One thing I must point out, however, in comparing “Never Say Never” to “Lonely Boy” is where they differ. In his film, Anka is a lot more open and candid, particularly about his extreme weight loss and plastic surgery gone through to keep up his physical appeal, and he even tries to smartly comment on the phenomenon of the fandom, namely the screaming girl part. Bieber, on the other hand, does not speak much, especially not of himself or his fame. Most of his story and personality we get through interviews with his real and professional family as well as an interesting, likely unintentional contrasting of Bieber against guest-performer Jaden Smith. Perhaps Bieber’s lack of openness it’s that he’s much younger. Maybe it’s a choice by his handlers to keep him quieter, not just during the literal orders when his throat is ailing but also for the sake of image and mythmaking. But I do want to believe he’s really just a good, innocent and relatively humble little boy, and so I will, for now, partly because his fans will surely defend him as such to me anyway. And again, they deserve that pure idol of their time.
One of two major criticisms I’ve seen of “Never Say Never” is that it’s just a cash grab by Paramount, in its entirety an exploitation of Bieber’s fans. I can see how that is believed, but at the same time it is also simply a part of pop fandom. It’s more about supply and demand than cheap merchandising, because young fans need things and memories to horde. The audience I saw the movie with paid a whopping $30 a piece to see the film early, and those I heard from said it’s completely worth it (the money also got them the glow sticks, special purple 3D glasses and other souvenirs, too). Sitting with my fiancée, an admitted New Kids on the Block junkie in her youth, I wondered about things I was obsessed with as a preteen (in a way, a comic book movie to me then would be like this is to Bieber’s fans now). And I certainly felt bad for NKOTB fans that they never had a 3D concert film to enjoy. After seeing how excited the audience at the theater was, I hope my kids get to have a technologically spectacular film experience tied to whatever they’re fanatics over.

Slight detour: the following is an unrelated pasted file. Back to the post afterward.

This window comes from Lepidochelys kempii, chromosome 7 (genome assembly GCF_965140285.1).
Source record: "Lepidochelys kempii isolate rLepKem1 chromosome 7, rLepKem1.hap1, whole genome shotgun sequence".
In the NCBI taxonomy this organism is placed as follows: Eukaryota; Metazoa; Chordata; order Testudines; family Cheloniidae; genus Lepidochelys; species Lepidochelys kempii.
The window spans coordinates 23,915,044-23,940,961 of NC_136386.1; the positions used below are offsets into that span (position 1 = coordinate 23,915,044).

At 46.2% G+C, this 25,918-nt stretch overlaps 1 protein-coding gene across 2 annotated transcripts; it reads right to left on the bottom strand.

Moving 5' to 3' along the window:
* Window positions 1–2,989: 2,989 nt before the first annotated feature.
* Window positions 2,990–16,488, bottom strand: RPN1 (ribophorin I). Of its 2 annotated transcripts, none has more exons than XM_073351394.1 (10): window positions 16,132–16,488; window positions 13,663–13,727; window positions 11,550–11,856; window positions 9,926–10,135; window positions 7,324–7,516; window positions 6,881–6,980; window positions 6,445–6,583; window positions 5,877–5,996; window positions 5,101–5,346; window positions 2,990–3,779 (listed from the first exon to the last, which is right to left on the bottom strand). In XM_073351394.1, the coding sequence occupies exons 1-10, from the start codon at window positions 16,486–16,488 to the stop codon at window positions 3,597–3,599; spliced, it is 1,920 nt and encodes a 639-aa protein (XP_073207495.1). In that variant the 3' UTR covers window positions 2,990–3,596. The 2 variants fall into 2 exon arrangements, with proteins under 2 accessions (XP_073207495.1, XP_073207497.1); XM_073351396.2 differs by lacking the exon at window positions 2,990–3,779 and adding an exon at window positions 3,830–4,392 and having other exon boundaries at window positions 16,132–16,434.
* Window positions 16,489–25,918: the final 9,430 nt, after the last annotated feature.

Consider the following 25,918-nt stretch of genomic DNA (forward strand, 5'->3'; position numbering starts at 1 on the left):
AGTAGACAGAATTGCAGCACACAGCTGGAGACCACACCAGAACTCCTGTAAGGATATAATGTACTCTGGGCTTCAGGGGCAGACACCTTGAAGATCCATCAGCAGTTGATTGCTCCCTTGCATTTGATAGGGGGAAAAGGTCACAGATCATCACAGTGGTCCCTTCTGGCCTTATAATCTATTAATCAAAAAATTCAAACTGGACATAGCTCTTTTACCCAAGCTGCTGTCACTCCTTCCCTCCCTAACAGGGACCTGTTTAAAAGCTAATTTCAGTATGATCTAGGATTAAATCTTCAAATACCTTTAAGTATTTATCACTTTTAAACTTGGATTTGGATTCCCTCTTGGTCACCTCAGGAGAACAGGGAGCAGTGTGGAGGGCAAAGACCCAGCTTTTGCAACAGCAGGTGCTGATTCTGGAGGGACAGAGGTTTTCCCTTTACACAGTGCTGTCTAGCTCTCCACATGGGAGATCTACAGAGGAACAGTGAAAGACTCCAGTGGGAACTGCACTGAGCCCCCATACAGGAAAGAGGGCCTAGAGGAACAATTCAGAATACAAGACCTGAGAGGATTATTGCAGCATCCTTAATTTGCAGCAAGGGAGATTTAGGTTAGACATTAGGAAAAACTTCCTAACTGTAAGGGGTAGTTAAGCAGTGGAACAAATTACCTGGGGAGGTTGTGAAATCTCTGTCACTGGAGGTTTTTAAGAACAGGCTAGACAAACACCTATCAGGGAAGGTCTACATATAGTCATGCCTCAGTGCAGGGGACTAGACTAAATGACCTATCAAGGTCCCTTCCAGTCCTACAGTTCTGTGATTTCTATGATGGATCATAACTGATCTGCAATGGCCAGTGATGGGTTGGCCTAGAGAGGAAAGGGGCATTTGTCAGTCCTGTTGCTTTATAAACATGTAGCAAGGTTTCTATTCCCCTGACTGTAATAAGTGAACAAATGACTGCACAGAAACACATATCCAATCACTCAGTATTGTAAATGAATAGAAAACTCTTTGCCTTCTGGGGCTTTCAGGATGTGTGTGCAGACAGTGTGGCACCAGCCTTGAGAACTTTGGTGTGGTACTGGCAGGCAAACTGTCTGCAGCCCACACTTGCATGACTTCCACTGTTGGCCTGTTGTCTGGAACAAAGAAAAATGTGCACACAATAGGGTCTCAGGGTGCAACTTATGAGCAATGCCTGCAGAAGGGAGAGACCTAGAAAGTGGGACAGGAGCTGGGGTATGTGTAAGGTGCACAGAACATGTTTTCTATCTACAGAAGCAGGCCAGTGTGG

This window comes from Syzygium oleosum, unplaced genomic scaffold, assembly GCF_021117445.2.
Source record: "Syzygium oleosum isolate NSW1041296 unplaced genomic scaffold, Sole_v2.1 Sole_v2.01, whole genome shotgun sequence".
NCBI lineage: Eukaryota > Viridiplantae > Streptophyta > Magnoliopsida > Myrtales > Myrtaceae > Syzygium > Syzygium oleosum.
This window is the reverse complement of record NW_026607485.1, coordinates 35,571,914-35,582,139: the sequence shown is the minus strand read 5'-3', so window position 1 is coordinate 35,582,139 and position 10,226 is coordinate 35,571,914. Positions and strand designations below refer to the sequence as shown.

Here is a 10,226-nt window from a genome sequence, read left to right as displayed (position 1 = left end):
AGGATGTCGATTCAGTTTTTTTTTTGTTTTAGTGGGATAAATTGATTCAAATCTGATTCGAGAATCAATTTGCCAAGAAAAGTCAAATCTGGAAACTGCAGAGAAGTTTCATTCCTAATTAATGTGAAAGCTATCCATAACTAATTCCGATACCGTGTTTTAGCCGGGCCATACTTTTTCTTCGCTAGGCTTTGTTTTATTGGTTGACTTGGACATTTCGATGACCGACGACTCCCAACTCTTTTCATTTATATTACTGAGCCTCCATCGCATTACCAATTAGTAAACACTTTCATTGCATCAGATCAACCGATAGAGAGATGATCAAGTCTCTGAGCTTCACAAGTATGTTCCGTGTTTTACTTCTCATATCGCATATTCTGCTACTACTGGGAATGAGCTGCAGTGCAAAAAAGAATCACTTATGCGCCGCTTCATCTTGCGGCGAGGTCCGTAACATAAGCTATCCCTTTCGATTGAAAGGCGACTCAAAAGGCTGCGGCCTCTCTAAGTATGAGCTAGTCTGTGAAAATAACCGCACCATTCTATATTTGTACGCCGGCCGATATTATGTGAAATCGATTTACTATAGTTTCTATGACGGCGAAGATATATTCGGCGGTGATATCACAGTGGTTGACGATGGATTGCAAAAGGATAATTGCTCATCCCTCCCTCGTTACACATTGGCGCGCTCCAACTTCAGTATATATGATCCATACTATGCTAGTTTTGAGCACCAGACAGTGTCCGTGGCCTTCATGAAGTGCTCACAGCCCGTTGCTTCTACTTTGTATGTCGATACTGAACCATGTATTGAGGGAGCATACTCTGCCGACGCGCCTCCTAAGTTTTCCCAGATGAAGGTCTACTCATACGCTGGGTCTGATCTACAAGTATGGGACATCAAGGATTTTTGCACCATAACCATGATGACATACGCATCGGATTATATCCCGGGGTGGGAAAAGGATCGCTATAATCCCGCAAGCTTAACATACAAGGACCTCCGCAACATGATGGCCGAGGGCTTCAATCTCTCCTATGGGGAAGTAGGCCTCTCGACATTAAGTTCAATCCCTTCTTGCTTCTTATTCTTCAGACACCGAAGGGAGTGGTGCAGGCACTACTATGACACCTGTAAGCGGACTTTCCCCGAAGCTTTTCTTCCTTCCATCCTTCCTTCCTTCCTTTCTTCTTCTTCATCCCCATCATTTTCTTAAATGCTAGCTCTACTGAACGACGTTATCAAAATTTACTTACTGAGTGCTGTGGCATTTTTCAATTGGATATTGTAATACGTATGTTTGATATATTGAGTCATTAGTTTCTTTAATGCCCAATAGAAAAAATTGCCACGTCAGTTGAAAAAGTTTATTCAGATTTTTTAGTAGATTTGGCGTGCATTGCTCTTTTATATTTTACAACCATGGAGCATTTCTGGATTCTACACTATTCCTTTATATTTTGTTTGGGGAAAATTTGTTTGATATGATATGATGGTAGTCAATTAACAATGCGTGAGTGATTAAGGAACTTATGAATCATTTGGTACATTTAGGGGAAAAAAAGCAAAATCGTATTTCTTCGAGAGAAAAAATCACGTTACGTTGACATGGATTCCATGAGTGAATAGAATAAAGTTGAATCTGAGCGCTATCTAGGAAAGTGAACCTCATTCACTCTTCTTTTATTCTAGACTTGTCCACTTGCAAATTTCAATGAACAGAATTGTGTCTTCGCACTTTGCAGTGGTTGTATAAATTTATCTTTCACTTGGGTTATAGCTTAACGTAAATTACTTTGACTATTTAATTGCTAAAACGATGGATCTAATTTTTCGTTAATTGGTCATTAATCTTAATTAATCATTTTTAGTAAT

The other criticism I notice is the claim that there is no good use of the 3D. But that’s not at all true. As with “U2 3D” and other 3D concert films since, the depth is excellent for experiencing the spatiality of the stage scenes. And going above and beyond “Berlin,” here the supplementary video stuff, some showcasing Bieber’s younger days shot on home video, others featuring fans in YouTube response clips, is used cleverly to seem as if they’re floating around the arena and are included in neat mosaic creations. I don’t know; if these things can’t be enjoyed then 3D isn’t your thing in general. Or you just have a different taste in spectacle. And if the film overall can’t be enjoyed then pop culture and Justin Bieber aren’t your thing, either. But that’s no reason to dismiss that its the thing of, for and to a million other people who will be having a ball with it.
If you are at all curious about the Paul Anka film, "Lonely Boy," you can see the full 27-minute documentary on YouTube, in segments, beginning with Part 1 below: